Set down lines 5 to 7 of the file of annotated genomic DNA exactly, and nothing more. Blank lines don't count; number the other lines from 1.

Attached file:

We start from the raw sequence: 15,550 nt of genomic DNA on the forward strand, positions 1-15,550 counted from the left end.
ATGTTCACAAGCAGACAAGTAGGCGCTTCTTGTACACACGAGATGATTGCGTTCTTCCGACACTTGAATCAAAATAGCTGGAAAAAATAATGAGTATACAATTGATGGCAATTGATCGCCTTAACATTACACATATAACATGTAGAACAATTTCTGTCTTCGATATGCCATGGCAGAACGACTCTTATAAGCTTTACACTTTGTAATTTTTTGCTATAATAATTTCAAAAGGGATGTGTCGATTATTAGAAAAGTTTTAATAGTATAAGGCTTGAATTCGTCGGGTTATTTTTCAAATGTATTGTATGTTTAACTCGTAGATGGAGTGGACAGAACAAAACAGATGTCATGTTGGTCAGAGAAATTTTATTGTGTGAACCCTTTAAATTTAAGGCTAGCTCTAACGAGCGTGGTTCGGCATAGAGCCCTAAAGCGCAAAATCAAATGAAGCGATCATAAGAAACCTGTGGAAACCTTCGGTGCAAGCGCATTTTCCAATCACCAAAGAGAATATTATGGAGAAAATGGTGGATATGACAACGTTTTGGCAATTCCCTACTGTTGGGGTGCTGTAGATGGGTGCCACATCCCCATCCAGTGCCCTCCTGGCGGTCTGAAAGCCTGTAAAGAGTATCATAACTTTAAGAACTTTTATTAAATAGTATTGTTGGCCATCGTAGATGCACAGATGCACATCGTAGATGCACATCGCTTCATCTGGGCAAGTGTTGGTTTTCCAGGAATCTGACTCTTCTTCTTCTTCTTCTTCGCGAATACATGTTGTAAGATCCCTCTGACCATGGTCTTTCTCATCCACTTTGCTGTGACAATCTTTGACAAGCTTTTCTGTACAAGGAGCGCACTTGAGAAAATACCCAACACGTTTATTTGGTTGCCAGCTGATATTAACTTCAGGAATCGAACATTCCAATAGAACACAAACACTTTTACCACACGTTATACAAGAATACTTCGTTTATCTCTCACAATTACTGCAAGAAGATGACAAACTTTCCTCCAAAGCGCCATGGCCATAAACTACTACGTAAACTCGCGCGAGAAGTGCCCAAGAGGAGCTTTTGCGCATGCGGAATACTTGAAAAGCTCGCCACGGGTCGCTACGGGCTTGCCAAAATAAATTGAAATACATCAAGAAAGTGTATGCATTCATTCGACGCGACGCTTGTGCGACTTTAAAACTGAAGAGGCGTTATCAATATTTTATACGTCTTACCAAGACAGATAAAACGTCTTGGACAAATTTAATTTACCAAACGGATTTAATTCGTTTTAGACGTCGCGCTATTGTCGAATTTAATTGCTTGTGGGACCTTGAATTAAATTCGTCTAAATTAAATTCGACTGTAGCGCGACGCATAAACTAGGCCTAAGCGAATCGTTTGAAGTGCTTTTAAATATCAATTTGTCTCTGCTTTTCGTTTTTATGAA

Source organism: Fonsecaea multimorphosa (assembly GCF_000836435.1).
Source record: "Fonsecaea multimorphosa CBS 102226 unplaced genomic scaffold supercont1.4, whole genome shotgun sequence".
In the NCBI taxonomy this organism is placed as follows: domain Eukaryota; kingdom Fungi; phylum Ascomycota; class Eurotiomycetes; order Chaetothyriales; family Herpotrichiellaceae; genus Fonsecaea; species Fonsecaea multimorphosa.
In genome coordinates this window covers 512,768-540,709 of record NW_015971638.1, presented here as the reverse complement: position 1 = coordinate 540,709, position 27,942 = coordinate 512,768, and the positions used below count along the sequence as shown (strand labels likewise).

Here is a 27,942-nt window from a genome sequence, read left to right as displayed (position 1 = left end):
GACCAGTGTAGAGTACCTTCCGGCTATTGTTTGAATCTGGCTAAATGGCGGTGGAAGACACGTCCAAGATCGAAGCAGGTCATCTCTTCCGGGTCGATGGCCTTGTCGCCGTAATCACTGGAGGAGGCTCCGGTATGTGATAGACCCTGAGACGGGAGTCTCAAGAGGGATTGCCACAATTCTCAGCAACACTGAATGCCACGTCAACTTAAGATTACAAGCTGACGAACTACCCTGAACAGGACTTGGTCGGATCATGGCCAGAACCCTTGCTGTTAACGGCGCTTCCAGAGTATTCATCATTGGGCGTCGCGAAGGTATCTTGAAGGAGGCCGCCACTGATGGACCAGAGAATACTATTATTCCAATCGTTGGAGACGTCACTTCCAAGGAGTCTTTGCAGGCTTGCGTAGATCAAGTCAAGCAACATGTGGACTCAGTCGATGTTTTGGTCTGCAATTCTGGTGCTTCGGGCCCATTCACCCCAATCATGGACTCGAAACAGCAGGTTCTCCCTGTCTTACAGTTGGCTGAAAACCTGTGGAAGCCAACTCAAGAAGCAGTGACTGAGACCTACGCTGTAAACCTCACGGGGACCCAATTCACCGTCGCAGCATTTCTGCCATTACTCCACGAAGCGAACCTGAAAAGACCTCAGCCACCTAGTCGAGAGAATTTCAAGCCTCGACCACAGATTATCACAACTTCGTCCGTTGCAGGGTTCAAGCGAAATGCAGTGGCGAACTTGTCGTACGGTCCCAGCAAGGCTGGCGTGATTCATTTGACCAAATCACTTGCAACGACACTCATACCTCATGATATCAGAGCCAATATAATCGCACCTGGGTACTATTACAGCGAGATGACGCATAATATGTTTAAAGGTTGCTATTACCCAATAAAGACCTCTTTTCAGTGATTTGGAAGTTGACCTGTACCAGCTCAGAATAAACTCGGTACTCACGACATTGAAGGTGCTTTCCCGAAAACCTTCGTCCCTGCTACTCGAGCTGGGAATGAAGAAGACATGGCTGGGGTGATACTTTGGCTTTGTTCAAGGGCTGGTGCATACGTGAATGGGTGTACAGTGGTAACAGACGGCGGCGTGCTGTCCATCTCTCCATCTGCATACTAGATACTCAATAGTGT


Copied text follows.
In the NCBI taxonomy this organism is placed as follows: domain Eukaryota; kingdom Fungi; phylum Ascomycota; class Eurotiomycetes; order Chaetothyriales; family Herpotrichiellaceae; genus Fonsecaea; species Fonsecaea multimorphosa.
In genome coordinates this window covers 512,768-540,709 of record NW_015971638.1, presented here as the reverse complement: position 1 = coordinate 540,709, position 27,942 = coordinate 512,768, and the positions used below count along the sequence as shown (strand labels likewise).

Here is a 27,942-nt window from a genome sequence, read left to right as displayed (position 1 = left end):